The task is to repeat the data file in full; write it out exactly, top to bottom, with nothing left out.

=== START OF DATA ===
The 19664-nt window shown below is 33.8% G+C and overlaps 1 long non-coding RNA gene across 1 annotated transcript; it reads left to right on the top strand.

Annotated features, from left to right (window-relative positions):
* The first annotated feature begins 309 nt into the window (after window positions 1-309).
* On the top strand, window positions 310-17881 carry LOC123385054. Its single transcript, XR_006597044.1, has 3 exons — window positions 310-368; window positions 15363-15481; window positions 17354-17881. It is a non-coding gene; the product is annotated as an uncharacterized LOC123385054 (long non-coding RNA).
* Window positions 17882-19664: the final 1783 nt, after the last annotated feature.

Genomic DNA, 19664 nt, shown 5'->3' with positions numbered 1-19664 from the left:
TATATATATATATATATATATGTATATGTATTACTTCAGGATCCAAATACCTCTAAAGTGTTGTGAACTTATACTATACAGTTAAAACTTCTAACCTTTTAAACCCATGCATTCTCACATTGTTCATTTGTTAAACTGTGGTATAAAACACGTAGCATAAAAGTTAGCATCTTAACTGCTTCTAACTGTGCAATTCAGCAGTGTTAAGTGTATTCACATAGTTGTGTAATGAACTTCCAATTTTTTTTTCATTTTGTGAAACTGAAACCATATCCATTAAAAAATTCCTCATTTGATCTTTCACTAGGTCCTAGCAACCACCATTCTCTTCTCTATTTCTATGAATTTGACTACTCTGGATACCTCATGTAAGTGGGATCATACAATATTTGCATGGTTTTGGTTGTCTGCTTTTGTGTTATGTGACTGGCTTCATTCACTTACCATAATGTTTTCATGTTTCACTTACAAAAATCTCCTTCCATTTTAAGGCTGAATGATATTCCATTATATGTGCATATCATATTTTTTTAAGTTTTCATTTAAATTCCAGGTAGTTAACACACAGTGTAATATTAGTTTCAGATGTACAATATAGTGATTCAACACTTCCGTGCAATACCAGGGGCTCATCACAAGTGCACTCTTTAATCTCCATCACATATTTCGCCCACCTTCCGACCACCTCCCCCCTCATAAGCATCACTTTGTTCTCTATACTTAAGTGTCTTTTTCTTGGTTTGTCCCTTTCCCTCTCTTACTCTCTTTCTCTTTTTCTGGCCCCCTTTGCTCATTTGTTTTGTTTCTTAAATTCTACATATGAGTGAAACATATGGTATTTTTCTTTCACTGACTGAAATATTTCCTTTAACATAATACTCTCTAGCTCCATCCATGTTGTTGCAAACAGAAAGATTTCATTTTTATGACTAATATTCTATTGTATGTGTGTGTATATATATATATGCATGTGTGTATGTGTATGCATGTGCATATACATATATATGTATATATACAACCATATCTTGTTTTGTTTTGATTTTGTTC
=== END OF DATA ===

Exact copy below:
The 19664-nt window shown below is 33.8% G+C and overlaps 1 long non-coding RNA gene across 1 annotated transcript; it reads left to right on the top strand.

Annotated features, from left to right (window-relative positions):
* The first annotated feature begins 309 nt into the window (after window positions 1-309).
* On the top strand, window positions 310-17881 carry LOC123385054. Its single transcript, XR_006597044.1, has 3 exons — window positions 310-368; window positions 15363-15481; window positions 17354-17881. It is a non-coding gene; the product is annotated as an uncharacterized LOC123385054 (long non-coding RNA).
* Window positions 17882-19664: the final 1783 nt, after the last annotated feature.

Genomic DNA, 19664 nt, shown 5'->3' with positions numbered 1-19664 from the left:
TATATATATATATATATATATGTATATGTATTACTTCAGGATCCAAATACCTCTAAAGTGTTGTGAACTTATACTATACAGTTAAAACTTCTAACCTTTTAAACCCATGCATTCTCACATTGTTCATTTGTTAAACTGTGGTATAAAACACGTAGCATAAAAGTTAGCATCTTAACTGCTTCTAACTGTGCAATTCAGCAGTGTTAAGTGTATTCACATAGTTGTGTAATGAACTTCCAATTTTTTTTTCATTTTGTGAAACTGAAACCATATCCATTAAAAAATTCCTCATTTGATCTTTCACTAGGTCCTAGCAACCACCATTCTCTTCTCTATTTCTATGAATTTGACTACTCTGGATACCTCATGTAAGTGGGATCATACAATATTTGCATGGTTTTGGTTGTCTGCTTTTGTGTTATGTGACTGGCTTCATTCACTTACCATAATGTTTTCATGTTTCACTTACAAAAATCTCCTTCCATTTTAAGGCTGAATGATATTCCATTATATGTGCATATCATATTTTTTTAAGTTTTCATTTAAATTCCAGGTAGTTAACACACAGTGTAATATTAGTTTCAGATGTACAATATAGTGATTCAACACTTCCGTGCAATACCAGGGGCTCATCACAAGTGCACTCTTTAATCTCCATCACATATTTCGCCCACCTTCCGACCACCTCCCCCCTCATAAGCATCACTTTGTTCTCTATACTTAAGTGTCTTTTTCTTGGTTTGTCCCTTTCCCTCTCTTACTCTCTTTCTCTTTTTCTGGCCCCCTTTGCTCATTTGTTTTGTTTCTTAAATTCTACATATGAGTGAAACATATGGTATTTTTCTTTCACTGACTGAAATATTTCCTTTAACATAATACTCTCTAGCTCCATCCATGTTGTTGCAAACAGAAAGATTTCATTTTTATGACTAATATTCTATTGTATGTGTGTGTATATATATATATGCATGTGTGTATGTGTATGCATGTGCATATACATATATATGTATATATACAACCATATCTTGTTTTGTTTTGATTTTGTTC